Status of 2014 Farm Bill: Deal made and now ready for vote
Ivan C. Potter, Publisher West Kentucky Journal
February 4, 2014 - The Farm Bill passed the US Senate at 2:01 CDT - 68 ayes, including Sen. Mitch McConnell and 32 nays including Sen. Rand Paul.
(Clinton, Ky. January 29, 2014) - A working series of compromises late last week has now been woven into a new Agricultural Act for 2014. A full congressional vote on the bill could occur within the next two weeks. Known as the Farm Bill, this vote will give a new 5 year life as the farm law of the land. About $950 billion dollars will be earmarked for public expenditure over this time period. The details of the expenditure are listed within the 956 pages of the bill.
Every state in America will be impacted by the Farm Bill. Crops of the North will face off with crops of the South over legal protection and subsidies. For example, the Bill establishes a new crop insurance program for New York apple growers and upstate dairy farmers. A new section of specialty fruits and vegetables will be added. Other specialty crops will include Christmas trees, nuts and maple syrup.
Why is the Farm Bill so important to America? It ranks up with defense, education, and health spending because its’ programs touch the urban poor, rural poor, food outlets across America, small town Main Streets, farmers, land owners and chemical and agricultural suppliers. The Bill defines how American food is grown, processed, shipped, and consumed.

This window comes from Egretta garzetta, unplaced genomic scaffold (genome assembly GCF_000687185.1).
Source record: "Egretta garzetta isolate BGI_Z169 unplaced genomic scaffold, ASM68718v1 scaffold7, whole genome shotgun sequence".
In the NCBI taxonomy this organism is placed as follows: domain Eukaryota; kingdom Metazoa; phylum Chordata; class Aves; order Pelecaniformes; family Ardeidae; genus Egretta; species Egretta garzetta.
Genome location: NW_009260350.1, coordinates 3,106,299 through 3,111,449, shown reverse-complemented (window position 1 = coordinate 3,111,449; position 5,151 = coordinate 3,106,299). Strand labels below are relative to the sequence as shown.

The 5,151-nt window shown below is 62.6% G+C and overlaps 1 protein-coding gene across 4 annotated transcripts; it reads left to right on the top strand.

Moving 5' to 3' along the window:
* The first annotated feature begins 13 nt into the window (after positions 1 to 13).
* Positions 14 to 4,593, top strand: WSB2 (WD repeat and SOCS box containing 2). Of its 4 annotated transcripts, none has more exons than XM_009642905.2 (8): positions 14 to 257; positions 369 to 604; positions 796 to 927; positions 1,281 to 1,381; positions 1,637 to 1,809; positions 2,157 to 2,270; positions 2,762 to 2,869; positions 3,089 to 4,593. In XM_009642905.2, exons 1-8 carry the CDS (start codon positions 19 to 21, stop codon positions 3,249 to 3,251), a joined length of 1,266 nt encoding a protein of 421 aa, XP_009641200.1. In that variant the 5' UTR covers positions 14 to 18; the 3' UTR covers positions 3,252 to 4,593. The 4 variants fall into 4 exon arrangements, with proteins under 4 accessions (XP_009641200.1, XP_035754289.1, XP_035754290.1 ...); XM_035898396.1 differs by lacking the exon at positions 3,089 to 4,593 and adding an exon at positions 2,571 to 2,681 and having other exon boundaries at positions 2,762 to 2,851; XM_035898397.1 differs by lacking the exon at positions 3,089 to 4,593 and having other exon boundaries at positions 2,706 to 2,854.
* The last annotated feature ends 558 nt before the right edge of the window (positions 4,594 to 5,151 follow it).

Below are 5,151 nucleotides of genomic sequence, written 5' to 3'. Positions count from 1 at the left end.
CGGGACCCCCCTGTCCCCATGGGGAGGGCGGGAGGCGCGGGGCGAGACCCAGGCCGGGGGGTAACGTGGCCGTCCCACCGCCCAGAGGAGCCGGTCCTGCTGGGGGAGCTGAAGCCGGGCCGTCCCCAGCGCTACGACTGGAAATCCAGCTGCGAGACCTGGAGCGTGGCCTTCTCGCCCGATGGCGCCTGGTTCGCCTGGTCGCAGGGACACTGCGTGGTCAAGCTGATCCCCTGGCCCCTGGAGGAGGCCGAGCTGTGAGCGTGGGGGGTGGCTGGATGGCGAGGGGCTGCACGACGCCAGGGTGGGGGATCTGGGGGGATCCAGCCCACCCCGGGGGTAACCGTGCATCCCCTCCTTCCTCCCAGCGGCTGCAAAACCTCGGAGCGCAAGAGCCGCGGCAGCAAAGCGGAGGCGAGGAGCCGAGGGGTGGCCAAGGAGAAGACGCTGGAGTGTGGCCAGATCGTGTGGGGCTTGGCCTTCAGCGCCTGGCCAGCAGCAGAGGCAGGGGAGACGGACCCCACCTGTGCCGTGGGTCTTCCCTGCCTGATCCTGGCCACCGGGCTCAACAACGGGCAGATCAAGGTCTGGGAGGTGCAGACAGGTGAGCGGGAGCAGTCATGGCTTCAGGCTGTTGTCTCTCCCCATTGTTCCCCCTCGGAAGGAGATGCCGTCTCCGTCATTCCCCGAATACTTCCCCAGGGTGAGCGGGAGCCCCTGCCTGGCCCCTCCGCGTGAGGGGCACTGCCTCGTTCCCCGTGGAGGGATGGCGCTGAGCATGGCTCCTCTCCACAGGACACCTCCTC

Like defense spending and education programs, there are big winners and big losers in the Farm Bill. Some of the more important changes in the 2014 Farm Bill compared to the existing Farm Bill are discussed below:
Food Stamps and Nutrition
The bipartisan Farm Bill hits food subsidies, known as the Supplemental Nutrition Assistance Program (SNAP) hard. A compromise cut of $ 8 billion dollars will reshape SNAP.
Under the new law:
Program direct payment to farmers for crops will be cut out. A total of $19 billion dollars will be cut from the 2014 Farm Bill. Protection for farmers of rice, peanuts, corn, wheat, soybean, dairy and cotton from major swings in markets and prices will end.
Seven billion dollars will be available to farmers for disaster relief to help cover crop losses. This was one of the most brokered sections. With cuts to direct payments to farmers for growing crops, additional aid for crop insurance became the compromise.